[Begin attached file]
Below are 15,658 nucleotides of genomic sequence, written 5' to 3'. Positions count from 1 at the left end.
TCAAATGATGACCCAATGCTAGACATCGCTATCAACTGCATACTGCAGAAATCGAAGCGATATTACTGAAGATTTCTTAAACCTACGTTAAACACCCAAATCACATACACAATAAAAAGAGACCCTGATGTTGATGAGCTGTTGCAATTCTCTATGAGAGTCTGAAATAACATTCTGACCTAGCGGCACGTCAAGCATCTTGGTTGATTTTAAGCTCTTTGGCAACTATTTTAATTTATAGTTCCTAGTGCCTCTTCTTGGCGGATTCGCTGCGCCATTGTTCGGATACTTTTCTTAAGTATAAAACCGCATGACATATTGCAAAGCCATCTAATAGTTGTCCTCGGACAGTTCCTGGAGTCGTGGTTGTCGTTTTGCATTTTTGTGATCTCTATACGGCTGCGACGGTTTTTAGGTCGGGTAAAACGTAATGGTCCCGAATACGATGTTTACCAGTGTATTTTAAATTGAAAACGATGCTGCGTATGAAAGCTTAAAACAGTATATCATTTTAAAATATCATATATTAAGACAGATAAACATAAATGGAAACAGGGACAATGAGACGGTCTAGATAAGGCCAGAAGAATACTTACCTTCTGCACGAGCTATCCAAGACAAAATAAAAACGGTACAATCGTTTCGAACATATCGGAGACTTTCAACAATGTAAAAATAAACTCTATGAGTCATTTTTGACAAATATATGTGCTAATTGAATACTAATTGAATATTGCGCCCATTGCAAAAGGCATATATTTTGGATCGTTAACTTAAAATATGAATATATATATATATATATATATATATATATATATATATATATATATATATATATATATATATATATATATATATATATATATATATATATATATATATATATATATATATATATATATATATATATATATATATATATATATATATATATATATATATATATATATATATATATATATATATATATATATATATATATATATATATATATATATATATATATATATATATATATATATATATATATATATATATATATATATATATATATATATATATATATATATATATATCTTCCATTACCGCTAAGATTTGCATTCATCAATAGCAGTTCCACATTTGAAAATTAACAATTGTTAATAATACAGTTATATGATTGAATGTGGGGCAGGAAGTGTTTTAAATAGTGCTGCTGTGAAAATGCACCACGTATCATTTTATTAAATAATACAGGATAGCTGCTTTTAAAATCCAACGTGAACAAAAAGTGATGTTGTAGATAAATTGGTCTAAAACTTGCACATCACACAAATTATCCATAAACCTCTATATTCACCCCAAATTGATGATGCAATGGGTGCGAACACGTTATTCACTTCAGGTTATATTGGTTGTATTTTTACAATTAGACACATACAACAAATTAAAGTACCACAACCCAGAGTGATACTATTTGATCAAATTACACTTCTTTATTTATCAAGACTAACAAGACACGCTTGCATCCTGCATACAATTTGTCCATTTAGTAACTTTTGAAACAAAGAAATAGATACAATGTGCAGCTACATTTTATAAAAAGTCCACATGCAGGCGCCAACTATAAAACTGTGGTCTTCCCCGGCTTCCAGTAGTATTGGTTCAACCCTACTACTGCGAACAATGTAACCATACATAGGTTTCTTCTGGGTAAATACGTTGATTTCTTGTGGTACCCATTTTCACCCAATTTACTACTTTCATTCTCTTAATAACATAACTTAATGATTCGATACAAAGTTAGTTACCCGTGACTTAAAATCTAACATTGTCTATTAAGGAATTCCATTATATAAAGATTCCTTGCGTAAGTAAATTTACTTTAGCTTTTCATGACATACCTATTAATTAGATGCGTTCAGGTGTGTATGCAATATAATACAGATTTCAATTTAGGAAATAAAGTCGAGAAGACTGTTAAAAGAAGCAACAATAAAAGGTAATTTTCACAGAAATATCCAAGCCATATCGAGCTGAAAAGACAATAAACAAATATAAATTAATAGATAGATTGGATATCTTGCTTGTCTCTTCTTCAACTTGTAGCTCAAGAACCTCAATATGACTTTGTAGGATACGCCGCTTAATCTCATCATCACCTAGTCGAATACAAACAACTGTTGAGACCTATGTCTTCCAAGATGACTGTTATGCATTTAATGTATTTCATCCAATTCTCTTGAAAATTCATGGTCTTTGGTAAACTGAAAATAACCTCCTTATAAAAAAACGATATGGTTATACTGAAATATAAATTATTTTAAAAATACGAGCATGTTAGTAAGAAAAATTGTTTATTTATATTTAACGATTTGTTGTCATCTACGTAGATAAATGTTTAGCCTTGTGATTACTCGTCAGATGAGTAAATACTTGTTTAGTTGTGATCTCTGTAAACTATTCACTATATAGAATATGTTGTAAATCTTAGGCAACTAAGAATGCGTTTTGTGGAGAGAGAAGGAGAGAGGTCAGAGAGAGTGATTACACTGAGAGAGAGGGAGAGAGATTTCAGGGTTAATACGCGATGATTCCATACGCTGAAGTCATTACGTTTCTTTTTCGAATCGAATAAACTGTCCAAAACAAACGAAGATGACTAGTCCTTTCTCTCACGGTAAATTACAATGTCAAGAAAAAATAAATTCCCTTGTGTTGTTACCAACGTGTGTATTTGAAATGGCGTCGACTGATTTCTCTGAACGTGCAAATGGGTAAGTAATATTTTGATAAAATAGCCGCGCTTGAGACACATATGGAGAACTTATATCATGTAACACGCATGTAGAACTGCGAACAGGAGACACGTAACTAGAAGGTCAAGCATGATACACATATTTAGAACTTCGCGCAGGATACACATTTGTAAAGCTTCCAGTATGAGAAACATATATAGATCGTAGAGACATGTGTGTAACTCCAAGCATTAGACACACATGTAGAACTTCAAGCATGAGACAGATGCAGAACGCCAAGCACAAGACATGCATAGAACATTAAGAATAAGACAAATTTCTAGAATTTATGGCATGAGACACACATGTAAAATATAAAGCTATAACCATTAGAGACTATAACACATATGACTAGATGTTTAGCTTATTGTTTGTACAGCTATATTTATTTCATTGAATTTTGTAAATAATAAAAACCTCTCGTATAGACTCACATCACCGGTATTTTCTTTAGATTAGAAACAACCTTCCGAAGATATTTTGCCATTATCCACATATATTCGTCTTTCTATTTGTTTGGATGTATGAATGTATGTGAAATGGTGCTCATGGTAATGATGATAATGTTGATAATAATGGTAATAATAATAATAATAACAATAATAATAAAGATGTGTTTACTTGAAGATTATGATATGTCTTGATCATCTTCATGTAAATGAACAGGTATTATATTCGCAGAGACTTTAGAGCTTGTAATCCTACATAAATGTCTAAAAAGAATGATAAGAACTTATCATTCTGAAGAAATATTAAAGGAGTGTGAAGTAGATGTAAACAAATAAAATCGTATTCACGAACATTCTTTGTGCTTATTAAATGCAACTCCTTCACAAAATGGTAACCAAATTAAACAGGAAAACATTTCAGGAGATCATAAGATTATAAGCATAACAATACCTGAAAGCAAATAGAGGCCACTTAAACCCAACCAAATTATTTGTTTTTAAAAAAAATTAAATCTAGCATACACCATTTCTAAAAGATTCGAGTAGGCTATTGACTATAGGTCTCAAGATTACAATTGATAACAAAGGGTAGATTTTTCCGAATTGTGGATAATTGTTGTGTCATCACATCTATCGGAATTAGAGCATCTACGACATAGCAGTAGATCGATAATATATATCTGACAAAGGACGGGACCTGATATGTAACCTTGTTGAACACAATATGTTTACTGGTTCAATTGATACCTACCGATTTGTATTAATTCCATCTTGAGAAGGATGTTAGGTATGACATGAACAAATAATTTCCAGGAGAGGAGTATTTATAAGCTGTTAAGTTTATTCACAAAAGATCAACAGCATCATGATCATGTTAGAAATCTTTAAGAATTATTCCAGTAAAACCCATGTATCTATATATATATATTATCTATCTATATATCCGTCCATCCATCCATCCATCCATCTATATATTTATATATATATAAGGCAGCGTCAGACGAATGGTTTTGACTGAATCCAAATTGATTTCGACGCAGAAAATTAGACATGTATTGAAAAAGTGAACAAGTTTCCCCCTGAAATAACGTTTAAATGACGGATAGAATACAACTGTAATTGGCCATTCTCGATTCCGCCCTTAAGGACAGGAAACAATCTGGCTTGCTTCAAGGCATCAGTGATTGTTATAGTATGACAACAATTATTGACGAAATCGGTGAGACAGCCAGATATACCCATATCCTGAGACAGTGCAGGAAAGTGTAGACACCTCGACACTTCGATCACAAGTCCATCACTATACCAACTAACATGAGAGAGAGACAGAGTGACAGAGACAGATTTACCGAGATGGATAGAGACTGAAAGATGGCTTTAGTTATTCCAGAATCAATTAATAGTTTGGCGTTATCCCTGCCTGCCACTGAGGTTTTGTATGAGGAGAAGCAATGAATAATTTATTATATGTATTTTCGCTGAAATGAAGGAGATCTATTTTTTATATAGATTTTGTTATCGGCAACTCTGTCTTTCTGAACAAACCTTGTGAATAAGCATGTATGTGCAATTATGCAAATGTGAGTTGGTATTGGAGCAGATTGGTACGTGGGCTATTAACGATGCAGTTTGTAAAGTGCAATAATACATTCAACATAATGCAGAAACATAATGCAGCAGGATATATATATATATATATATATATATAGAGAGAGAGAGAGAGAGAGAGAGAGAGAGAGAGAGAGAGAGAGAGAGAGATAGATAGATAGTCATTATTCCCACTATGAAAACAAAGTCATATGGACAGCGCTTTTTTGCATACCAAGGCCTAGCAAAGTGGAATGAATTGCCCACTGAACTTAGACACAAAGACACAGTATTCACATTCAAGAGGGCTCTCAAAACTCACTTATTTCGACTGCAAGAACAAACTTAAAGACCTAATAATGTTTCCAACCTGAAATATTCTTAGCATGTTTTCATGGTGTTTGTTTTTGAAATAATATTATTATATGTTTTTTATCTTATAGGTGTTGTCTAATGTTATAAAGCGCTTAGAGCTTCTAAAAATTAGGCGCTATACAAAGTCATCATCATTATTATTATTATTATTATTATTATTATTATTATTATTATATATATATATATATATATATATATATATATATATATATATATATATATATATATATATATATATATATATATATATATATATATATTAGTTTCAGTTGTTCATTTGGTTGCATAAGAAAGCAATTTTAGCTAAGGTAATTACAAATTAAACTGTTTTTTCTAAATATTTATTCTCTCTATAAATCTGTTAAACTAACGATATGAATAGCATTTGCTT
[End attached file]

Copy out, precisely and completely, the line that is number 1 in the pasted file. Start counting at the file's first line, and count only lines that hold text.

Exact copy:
Below are 15,658 nucleotides of genomic sequence, written 5' to 3'. Positions count from 1 at the left end.